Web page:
Oregon’s 4,500 Japanese detainees

By Steve Dodge

 

The road to exclusion and detention for Oregonians of Japanese decent during World War II began in Portland, where they were ordered to assemble at the Pacific International Livestock Exposition Center, now the Portland Expo Center, in North Portland.
 
There, approximately 4,500 people were “housed” before relocation to one of three detention centers designated for residents of the Pacific Northwest and Northern California. With the odor of livestock still heavy in the air, families slept on straw mattresses in 200-square foot livestock stalls, lit by a single light bulb during the spring and summer of 1942.
 
Pacific student Yukie Katayama ’07 (later Sumgoe) of Hood River, Oregon and her parents were then sent by train to the Tule Lake Relocation Center, just over the southern Oregon border near Newell, Calif. Tule Lake was located on a desolate patch of government land, surrounded by barbed wire and overseen by guard towers. At its height, some 18,000 internees of Japanese decent, most American citizens, were held in hastily-built tar-papered barracks at the camp, one of ten operated by the federal War Relocation Authority.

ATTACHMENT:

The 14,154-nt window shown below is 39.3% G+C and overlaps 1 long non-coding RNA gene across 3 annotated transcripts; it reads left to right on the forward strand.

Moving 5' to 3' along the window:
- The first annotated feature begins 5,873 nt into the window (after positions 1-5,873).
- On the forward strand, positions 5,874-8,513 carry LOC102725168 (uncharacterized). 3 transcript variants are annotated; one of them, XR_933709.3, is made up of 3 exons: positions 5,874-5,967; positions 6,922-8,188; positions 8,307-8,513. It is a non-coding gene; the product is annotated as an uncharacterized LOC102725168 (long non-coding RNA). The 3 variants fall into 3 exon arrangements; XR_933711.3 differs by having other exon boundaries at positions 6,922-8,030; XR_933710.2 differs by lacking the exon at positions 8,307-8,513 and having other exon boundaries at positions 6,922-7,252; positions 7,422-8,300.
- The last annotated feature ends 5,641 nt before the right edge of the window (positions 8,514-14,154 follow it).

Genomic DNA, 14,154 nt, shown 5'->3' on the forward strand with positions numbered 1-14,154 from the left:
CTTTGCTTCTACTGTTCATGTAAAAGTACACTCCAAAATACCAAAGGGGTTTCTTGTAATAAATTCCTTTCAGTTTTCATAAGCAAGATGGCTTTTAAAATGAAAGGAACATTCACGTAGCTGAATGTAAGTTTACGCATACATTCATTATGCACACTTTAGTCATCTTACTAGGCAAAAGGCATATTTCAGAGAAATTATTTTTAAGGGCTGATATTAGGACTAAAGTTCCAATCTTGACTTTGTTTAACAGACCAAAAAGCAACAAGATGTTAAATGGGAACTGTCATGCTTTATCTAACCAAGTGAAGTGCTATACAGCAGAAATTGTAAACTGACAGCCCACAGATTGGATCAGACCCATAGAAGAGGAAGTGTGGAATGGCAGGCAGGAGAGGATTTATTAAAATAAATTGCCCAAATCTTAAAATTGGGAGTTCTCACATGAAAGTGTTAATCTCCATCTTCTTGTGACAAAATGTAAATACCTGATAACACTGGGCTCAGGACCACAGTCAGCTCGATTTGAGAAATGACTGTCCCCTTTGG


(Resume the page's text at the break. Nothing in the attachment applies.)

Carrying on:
To add insult to injury, Japanese detainees in all of the camps were required to fill out a questionnaire probing their loyalty. Those who refused to answer two key questions about U.S. military service or loyalty to the government were deemed disloyal and eventually concentrated at Tule Lake. The camp was rife with unrest and protest over poor working and living conditions and was eventually put under martial law. Fortunately, the Katayamas were able to transfer to another camp before this occurred.
 
Tule Lake finally closed on March 28, 1946, and on February 19, 2006, the 64th anniversary of the exclusion order, the camp was designated as a National Historic Landmark.


 

Yukie Sumoge